But some foreign investors, including Texans, are more concerned about signals Lopez Obrador has sent regarding Mexican energy reforms signed into law in August 2014 by the administration of President Enrique Peña Nieto.
An estimated 110 oil and gas contracts that represent about $200 billion in foreign investment have been granted under the reforms in the nation’s energy sector and the national PEMEX oil monopoly. Lopez Obrador has indicated that his administration will respect the contracts, but has also said that he would “rescue the oil and gas industry” from a decline that he blames on the historic opening of PEMEX to foreign investment.
More recently, he favored a consulta populara, a nonbinding public opinion referendum, the results of which supported canceling work on a new, $13 billion international airport for Mexico City. Lopez Obrador had opposed the airport. The referendum results signal that he may be planning to deliver on some of his more extreme campaign promises, further unnerving investors.
“Lopez Obrador likes delivering on his promises, and that bodes well as a politician, but it makes it difficult for him in governing,” said Andrew Selee, author of Vanishing Frontiers and president of the Migration Policy Institute.
“My sense is that both Trump and AMLO will do things that make little economic sense to prove a point,” Selee said. “Texas will get caught in the crosswinds in the populist agenda that Trump and AMLO have, but for the most part they will benefit from the fact that these are two leaders who do care about economic growth and in the long term they don’t want to interrupt investment too much.”
Key Texas investors preferred to remain mum on the issue, with some saying they will closely watch Lopez Obrador’s first moves before deciding on future investments.
“I’m concerned with the rapid change of tone in this new incoming administration,” said Luisa del Rosal, executive director of the Mission Foods Texas-Mexico Center at Southern Methodist University. She said the incoming administration seems “far less moderate than during the campaign.”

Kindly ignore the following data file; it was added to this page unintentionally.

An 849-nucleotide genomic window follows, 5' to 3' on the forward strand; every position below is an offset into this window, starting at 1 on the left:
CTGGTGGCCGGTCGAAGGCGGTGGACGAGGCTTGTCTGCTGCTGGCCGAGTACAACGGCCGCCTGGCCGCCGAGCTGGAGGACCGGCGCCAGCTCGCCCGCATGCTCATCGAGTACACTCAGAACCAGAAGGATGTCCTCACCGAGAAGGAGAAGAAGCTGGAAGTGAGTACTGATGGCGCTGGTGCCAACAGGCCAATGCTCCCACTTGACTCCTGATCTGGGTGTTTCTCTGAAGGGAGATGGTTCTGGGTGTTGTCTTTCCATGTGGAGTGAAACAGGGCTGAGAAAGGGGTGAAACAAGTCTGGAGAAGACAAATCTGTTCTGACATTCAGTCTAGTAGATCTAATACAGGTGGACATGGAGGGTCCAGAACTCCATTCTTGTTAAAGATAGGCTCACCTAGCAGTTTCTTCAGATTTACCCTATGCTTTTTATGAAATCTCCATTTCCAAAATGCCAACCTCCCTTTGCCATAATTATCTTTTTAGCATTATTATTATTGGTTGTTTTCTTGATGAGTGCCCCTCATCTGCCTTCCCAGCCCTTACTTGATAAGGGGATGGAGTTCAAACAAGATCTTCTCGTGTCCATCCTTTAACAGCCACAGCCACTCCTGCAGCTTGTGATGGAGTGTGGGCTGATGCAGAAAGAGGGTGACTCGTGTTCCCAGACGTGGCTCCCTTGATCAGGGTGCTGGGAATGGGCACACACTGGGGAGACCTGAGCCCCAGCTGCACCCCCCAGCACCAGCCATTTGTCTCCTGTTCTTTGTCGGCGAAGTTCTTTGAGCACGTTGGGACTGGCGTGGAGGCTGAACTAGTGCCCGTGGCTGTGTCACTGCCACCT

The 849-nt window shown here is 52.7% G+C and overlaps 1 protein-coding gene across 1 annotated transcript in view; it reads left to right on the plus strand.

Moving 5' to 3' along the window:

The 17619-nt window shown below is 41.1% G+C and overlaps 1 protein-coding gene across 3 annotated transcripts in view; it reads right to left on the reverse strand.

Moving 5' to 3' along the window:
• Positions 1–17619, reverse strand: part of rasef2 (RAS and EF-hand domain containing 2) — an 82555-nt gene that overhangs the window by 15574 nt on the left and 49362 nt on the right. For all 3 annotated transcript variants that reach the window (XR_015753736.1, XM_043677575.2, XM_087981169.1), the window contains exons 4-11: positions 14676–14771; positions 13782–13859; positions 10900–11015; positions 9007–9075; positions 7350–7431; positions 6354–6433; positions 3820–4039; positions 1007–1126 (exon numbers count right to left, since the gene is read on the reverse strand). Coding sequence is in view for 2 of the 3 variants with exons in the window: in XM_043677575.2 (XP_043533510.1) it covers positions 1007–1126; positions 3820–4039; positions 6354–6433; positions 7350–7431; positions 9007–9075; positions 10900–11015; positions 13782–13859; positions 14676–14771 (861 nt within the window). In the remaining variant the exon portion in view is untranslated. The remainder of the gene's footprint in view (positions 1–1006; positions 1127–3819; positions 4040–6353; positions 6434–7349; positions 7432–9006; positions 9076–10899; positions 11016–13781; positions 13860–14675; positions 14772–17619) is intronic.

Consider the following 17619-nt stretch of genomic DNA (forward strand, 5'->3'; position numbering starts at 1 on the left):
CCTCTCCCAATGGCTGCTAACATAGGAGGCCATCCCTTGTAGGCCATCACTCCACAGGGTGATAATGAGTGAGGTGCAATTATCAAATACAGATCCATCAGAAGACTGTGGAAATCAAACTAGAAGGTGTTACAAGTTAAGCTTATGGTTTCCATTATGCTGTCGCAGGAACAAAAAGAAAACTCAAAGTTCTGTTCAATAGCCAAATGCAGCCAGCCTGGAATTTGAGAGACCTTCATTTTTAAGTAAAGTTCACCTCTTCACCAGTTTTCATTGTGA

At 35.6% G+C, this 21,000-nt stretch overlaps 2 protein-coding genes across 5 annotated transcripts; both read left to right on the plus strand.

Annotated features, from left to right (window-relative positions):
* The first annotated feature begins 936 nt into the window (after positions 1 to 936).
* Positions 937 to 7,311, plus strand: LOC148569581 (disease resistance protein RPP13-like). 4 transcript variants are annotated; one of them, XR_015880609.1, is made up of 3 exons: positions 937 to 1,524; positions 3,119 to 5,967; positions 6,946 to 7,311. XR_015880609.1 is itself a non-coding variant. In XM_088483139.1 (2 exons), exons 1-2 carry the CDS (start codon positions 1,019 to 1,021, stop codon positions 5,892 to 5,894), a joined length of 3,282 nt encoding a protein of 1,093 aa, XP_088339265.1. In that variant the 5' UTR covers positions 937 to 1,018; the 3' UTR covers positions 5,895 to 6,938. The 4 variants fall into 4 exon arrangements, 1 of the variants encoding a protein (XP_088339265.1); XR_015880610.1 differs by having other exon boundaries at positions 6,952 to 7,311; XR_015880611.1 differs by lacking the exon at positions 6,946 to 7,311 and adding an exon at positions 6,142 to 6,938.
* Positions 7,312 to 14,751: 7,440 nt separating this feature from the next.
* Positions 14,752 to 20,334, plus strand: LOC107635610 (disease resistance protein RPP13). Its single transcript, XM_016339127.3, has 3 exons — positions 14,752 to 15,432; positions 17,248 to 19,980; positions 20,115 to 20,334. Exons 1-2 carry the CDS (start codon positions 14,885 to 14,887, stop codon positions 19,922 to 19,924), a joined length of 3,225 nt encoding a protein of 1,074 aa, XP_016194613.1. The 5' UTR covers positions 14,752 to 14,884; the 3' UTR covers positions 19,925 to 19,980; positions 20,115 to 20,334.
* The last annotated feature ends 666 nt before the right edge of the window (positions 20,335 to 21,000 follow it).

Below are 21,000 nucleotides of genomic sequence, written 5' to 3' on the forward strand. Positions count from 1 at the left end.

“If things start like this,” she said, “what certainty can Texas investors expect if they wanted to do business with Mexico?”
Others, like Gerald Schwebel, executive vice president of IBC Bank of Laredo, who was involved in the the new trade agreement negotiations between the U.S. and Mexico that will be signed on Friday, along with Canada, played down concerns for now.
“As capitalists, we always adjust to new conditions; we’ll do it once again,” Schwebel said. “To investors I’d say this: Invest in Mexico. Even with a new trade agreement, all the systems and infrastructure are in place. Mexico offers many more advantages than other countries.”
As for Lopez Obrador, Schwebel added, “He’s a capitalist and is surrounding himself with very capable people.”
Perhaps the most prickly domestic matter facing Lopez Obrador is his promise to restore security across the country and end corruption, pledges that many analysts say are the key reasons for his presidential victory.
This is a record year of drug killings. More than 240,000 people have been killed since 2006. Lopez Obrador recently unveiled his security plan for the nation, but it appears to be little different than plans offered up by the past two administrations. As in the past, Lopez Obrador’s plan calls for putting soldiers on the streets and offering amnesty to low-level criminals. It also encourages victims to forgive criminals, something that doesn’t sit will with many.
“AMLO has not been straightforward with details,” said Guadalupe Correa-Cabrera, an associate professor of policy at George Mason University and an expert on security. “It is not clear when, how and if a real police reform is going to take place.”
In Ciudad Juarez, Lupita Davila, a mother of one of the more than 13,000 people killed in that city, had a message for Lopez Obrador: “There’s no forgiveness without justice.”
Staff writer Alfredo Carbajal in Dallas contributed to this report.